InSecurities

InSecurities

InSecurities

A summary of what's in the major U.S. newspapers.
Nov. 24 1997 4:28 AM

InSecurities

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leads with the collapse of a major Japanese brokerage. The Washington Post leads with Iraq's designation of certain areas as off-limits to U.N. inspectors. The New York Times leads with the White House's push for insurance coverage for Americans aged 55-64. The Los Angeles Times leads with a poll story: Most Southern Californians have tremendous confidence in their state's economy.

The USAT story says Yamaichi Securities Co., Japan's fourth-largest brokerage, has closed down while in debt to the tune of $24 billion. The collapse could have major negative impacts on Asian markets, though the Bank of Japan is stepping in with financial backing to protect Yamaichi's investors.

Various papers took various angles on the story. The WP's above-the-fold article calls President Clinton "upbeat" on Asian economies, and the paper front-pages the Yamaichi failure only in a small "reefer" to a page A11 story. The LAT splits the difference with two side-by-side, front-page stories: One covers the Yamaichi gloom, the other centers on Clinton's "upbeat" assessment of Asian finance. The NYT's front-page analysis departs from the upbeat line, emphasizing Washington's wariness despite its public show of confidence: the White House fears economic weakness could lead to political fragility in the region. Both the NYT and the LAT note that Yamaichi is the largest corporate failure in Japan since World War II. The Wall Street Journal puts Yamaichi on the front page in its "Business and Finance" news box.

The WP lead follows Iraq's latest ploy in the continuing standoff: U.N. inspectors are being denied access to "presidential" sites. Iraq says an inspection of them would be akin to the U.N. searching the White House; the U.N. says the sites are potential hiding places for illicit weaponry. USAT also front-pages the item, and says Saddam's 47 palaces form the bulk of the contested sites. The USAT article centers on Defense Secretary William Cohen's "hard line" reaction--shunning leniency and demanding that the palaces be opened. While the story is prominent and above the fold at the WP and USAT, both the NYT and the LAT leave it off their front pages altogether.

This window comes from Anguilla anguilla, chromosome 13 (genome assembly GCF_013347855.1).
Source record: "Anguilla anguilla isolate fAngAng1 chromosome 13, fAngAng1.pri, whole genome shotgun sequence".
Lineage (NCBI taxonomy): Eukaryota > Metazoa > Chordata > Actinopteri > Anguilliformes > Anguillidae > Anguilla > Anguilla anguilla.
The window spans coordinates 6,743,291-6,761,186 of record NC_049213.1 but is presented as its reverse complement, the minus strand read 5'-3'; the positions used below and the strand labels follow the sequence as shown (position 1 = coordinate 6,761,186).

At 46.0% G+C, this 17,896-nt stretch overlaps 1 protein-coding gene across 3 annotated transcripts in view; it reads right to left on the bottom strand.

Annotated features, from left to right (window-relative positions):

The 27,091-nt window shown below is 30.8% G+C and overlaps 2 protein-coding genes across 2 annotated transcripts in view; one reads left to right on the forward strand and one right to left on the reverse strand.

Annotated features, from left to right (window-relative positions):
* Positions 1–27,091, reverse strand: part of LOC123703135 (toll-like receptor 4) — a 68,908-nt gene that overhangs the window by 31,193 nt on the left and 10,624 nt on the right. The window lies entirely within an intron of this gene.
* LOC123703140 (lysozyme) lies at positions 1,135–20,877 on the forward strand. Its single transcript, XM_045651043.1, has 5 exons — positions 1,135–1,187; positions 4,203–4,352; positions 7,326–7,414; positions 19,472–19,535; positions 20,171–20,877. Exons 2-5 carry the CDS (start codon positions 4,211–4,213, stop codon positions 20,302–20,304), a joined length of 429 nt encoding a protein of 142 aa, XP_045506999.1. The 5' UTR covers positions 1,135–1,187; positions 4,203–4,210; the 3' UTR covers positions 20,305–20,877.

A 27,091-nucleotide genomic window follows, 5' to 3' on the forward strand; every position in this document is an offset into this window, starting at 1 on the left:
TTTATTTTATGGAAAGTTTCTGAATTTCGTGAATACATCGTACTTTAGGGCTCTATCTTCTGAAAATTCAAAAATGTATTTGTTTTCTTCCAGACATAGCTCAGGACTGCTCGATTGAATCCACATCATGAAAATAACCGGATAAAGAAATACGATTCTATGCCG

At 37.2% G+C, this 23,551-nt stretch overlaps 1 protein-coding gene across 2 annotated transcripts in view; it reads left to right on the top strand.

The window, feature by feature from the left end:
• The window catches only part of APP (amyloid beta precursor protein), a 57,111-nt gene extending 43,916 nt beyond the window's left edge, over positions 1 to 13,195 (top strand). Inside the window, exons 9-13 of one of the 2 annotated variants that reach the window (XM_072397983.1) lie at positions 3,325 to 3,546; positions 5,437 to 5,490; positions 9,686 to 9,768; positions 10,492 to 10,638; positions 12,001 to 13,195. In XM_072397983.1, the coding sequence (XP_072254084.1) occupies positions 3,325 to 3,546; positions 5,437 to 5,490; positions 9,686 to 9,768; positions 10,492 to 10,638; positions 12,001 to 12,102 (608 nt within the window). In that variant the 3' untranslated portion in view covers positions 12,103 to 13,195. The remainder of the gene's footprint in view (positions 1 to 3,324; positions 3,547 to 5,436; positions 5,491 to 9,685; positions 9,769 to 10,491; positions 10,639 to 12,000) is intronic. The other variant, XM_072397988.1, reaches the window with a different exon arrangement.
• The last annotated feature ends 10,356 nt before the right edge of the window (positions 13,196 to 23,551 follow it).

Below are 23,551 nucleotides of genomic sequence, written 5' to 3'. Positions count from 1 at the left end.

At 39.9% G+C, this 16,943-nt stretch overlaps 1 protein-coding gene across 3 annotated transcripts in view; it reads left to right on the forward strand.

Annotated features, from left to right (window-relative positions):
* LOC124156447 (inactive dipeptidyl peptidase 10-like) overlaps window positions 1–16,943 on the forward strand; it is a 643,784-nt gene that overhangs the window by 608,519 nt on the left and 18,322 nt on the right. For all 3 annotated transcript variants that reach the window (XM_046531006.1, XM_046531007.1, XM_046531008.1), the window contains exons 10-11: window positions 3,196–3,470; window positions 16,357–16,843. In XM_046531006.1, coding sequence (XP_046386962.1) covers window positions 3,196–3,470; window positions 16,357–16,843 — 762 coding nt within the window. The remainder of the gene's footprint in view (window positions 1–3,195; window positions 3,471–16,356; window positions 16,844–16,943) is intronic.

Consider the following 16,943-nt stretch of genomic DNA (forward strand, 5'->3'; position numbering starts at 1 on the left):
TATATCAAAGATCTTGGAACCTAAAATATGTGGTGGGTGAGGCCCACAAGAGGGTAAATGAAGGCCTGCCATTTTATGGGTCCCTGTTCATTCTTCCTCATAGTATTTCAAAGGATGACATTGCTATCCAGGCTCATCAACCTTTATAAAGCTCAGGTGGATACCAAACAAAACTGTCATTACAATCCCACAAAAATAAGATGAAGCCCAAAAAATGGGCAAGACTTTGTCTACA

A WSJ editorial takes its cue from the standoff, using it to decry the weakening of the U.S. military. Since crushing Iraq in 1991, our armed forces have been cut by a third and are less well trained. A new Gulf conflict might prove far more costly, and our forces would be too small to fight a simultaneous battle elsewhere in the world.

The NYT lead says the White House will push for insurance coverage directed at the three million uninsured Americans aged 55-64. Too young for Medicare, not poor enough for Medicaid, and largely victims of corporate downsizing, these "near elderly" are old enough to contract expensive, age-related illnesses. Congressional Republicans will firmly resist any new entitlements.

Both USAT (on its front page) and the WP (on page A2) track a new psychiatric disorder: Some bodybuilders develop a kind of reverse anorexia, thinking themselves puny no matter how much they bulk up, and obsessing over gaining and maintaining weight. (Now if we could just get fashion models hooked on weightlifting...)